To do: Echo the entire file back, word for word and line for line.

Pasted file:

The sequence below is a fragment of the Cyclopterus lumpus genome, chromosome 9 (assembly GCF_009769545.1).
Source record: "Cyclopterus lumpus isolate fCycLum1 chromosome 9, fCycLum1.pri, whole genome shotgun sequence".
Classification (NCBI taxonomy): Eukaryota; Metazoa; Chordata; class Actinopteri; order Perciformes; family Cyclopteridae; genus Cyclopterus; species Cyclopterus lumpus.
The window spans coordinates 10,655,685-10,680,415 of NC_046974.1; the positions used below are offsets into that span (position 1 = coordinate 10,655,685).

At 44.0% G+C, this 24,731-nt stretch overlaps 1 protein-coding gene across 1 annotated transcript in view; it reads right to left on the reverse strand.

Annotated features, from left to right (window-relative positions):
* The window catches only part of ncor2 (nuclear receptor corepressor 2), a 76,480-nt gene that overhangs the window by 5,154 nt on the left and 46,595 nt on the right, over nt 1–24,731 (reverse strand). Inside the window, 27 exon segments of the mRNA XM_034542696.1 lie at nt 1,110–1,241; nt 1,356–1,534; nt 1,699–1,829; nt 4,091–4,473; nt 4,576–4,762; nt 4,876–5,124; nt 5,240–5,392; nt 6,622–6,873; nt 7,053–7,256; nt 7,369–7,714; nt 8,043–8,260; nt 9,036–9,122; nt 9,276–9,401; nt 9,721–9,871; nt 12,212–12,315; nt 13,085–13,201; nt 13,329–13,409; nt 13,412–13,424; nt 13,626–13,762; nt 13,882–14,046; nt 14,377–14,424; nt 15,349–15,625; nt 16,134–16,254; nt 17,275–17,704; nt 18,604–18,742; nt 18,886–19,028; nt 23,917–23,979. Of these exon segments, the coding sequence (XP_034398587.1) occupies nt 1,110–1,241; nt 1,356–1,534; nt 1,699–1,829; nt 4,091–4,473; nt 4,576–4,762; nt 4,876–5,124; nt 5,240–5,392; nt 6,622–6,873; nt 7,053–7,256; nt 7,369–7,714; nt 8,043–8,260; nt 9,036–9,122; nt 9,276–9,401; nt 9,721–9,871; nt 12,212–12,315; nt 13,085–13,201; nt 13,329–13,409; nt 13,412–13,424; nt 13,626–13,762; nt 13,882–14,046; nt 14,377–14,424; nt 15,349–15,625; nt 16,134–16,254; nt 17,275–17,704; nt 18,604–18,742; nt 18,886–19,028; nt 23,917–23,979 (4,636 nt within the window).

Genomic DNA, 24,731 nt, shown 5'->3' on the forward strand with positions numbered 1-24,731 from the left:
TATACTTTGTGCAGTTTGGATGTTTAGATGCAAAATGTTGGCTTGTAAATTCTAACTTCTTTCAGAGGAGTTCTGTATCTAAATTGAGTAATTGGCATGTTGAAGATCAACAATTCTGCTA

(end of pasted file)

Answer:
The sequence below is a fragment of the Cyclopterus lumpus genome, chromosome 9 (assembly GCF_009769545.1).
Source record: "Cyclopterus lumpus isolate fCycLum1 chromosome 9, fCycLum1.pri, whole genome shotgun sequence".
Classification (NCBI taxonomy): Eukaryota; Metazoa; Chordata; class Actinopteri; order Perciformes; family Cyclopteridae; genus Cyclopterus; species Cyclopterus lumpus.
The window spans coordinates 10,655,685-10,680,415 of NC_046974.1; the positions used below are offsets into that span (position 1 = coordinate 10,655,685).

At 44.0% G+C, this 24,731-nt stretch overlaps 1 protein-coding gene across 1 annotated transcript in view; it reads right to left on the reverse strand.

Annotated features, from left to right (window-relative positions):
* The window catches only part of ncor2 (nuclear receptor corepressor 2), a 76,480-nt gene that overhangs the window by 5,154 nt on the left and 46,595 nt on the right, over nt 1–24,731 (reverse strand). Inside the window, 27 exon segments of the mRNA XM_034542696.1 lie at nt 1,110–1,241; nt 1,356–1,534; nt 1,699–1,829; nt 4,091–4,473; nt 4,576–4,762; nt 4,876–5,124; nt 5,240–5,392; nt 6,622–6,873; nt 7,053–7,256; nt 7,369–7,714; nt 8,043–8,260; nt 9,036–9,122; nt 9,276–9,401; nt 9,721–9,871; nt 12,212–12,315; nt 13,085–13,201; nt 13,329–13,409; nt 13,412–13,424; nt 13,626–13,762; nt 13,882–14,046; nt 14,377–14,424; nt 15,349–15,625; nt 16,134–16,254; nt 17,275–17,704; nt 18,604–18,742; nt 18,886–19,028; nt 23,917–23,979. Of these exon segments, the coding sequence (XP_034398587.1) occupies nt 1,110–1,241; nt 1,356–1,534; nt 1,699–1,829; nt 4,091–4,473; nt 4,576–4,762; nt 4,876–5,124; nt 5,240–5,392; nt 6,622–6,873; nt 7,053–7,256; nt 7,369–7,714; nt 8,043–8,260; nt 9,036–9,122; nt 9,276–9,401; nt 9,721–9,871; nt 12,212–12,315; nt 13,085–13,201; nt 13,329–13,409; nt 13,412–13,424; nt 13,626–13,762; nt 13,882–14,046; nt 14,377–14,424; nt 15,349–15,625; nt 16,134–16,254; nt 17,275–17,704; nt 18,604–18,742; nt 18,886–19,028; nt 23,917–23,979 (4,636 nt within the window).

Genomic DNA, 24,731 nt, shown 5'->3' on the forward strand with positions numbered 1-24,731 from the left:
TATACTTTGTGCAGTTTGGATGTTTAGATGCAAAATGTTGGCTTGTAAATTCTAACTTCTTTCAGAGGAGTTCTGTATCTAAATTGAGTAATTGGCATGTTGAAGATCAACAATTCTGCTA